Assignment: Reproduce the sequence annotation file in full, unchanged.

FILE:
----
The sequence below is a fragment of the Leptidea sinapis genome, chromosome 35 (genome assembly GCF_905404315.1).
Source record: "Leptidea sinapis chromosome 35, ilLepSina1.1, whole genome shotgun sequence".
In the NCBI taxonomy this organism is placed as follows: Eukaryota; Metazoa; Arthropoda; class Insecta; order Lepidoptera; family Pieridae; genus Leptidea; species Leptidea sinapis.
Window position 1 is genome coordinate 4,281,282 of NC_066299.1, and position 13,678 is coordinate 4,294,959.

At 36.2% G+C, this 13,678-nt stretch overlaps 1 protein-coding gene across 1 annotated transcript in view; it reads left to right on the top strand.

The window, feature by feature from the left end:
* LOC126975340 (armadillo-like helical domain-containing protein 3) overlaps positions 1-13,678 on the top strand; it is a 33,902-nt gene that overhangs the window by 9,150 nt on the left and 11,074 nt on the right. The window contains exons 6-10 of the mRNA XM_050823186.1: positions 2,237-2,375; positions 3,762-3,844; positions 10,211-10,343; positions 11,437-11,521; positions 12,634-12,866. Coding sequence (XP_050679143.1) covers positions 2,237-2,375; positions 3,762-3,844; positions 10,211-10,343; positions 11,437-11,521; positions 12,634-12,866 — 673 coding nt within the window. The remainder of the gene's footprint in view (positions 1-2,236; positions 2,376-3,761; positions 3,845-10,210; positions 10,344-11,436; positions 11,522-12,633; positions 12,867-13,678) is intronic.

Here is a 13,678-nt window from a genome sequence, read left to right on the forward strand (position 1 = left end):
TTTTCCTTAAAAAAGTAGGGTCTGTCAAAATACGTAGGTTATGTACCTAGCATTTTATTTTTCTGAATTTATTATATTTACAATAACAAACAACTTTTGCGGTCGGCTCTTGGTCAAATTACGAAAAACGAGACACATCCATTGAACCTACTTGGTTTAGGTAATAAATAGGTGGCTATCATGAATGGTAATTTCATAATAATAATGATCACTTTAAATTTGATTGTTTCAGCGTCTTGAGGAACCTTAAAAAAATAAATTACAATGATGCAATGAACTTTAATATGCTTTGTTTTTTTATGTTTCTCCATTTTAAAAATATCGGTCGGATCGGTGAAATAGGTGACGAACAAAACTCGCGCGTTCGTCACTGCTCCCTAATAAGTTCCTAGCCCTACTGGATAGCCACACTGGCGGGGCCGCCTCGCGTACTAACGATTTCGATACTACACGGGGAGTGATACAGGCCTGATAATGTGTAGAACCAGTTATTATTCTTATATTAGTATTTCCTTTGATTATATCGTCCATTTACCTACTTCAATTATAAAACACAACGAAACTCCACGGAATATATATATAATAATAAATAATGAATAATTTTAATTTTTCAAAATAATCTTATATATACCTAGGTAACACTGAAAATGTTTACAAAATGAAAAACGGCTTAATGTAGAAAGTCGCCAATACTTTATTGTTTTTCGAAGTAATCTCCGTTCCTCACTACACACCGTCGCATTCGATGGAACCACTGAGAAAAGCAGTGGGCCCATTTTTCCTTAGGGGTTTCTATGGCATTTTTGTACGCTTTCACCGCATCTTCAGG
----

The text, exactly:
The sequence below is a fragment of the Leptidea sinapis genome, chromosome 35 (genome assembly GCF_905404315.1).
Source record: "Leptidea sinapis chromosome 35, ilLepSina1.1, whole genome shotgun sequence".
In the NCBI taxonomy this organism is placed as follows: Eukaryota; Metazoa; Arthropoda; class Insecta; order Lepidoptera; family Pieridae; genus Leptidea; species Leptidea sinapis.
Window position 1 is genome coordinate 4,281,282 of NC_066299.1, and position 13,678 is coordinate 4,294,959.

At 36.2% G+C, this 13,678-nt stretch overlaps 1 protein-coding gene across 1 annotated transcript in view; it reads left to right on the top strand.

The window, feature by feature from the left end:
* LOC126975340 (armadillo-like helical domain-containing protein 3) overlaps positions 1-13,678 on the top strand; it is a 33,902-nt gene that overhangs the window by 9,150 nt on the left and 11,074 nt on the right. The window contains exons 6-10 of the mRNA XM_050823186.1: positions 2,237-2,375; positions 3,762-3,844; positions 10,211-10,343; positions 11,437-11,521; positions 12,634-12,866. Coding sequence (XP_050679143.1) covers positions 2,237-2,375; positions 3,762-3,844; positions 10,211-10,343; positions 11,437-11,521; positions 12,634-12,866 — 673 coding nt within the window. The remainder of the gene's footprint in view (positions 1-2,236; positions 2,376-3,761; positions 3,845-10,210; positions 10,344-11,436; positions 11,522-12,633; positions 12,867-13,678) is intronic.

Here is a 13,678-nt window from a genome sequence, read left to right on the forward strand (position 1 = left end):
TTTTCCTTAAAAAAGTAGGGTCTGTCAAAATACGTAGGTTATGTACCTAGCATTTTATTTTTCTGAATTTATTATATTTACAATAACAAACAACTTTTGCGGTCGGCTCTTGGTCAAATTACGAAAAACGAGACACATCCATTGAACCTACTTGGTTTAGGTAATAAATAGGTGGCTATCATGAATGGTAATTTCATAATAATAATGATCACTTTAAATTTGATTGTTTCAGCGTCTTGAGGAACCTTAAAAAAATAAATTACAATGATGCAATGAACTTTAATATGCTTTGTTTTTTTATGTTTCTCCATTTTAAAAATATCGGTCGGATCGGTGAAATAGGTGACGAACAAAACTCGCGCGTTCGTCACTGCTCCCTAATAAGTTCCTAGCCCTACTGGATAGCCACACTGGCGGGGCCGCCTCGCGTACTAACGATTTCGATACTACACGGGGAGTGATACAGGCCTGATAATGTGTAGAACCAGTTATTATTCTTATATTAGTATTTCCTTTGATTATATCGTCCATTTACCTACTTCAATTATAAAACACAACGAAACTCCACGGAATATATATATAATAATAAATAATGAATAATTTTAATTTTTCAAAATAATCTTATATATACCTAGGTAACACTGAAAATGTTTACAAAATGAAAAACGGCTTAATGTAGAAAGTCGCCAATACTTTATTGTTTTTCGAAGTAATCTCCGTTCCTCACTACACACCGTCGCATTCGATGGAACCACTGAGAAAAGCAGTGGGCCCATTTTTCCTTAGGGGTTTCTATGGCATTTTTGTACGCTTTCACCGCATCTTCAGG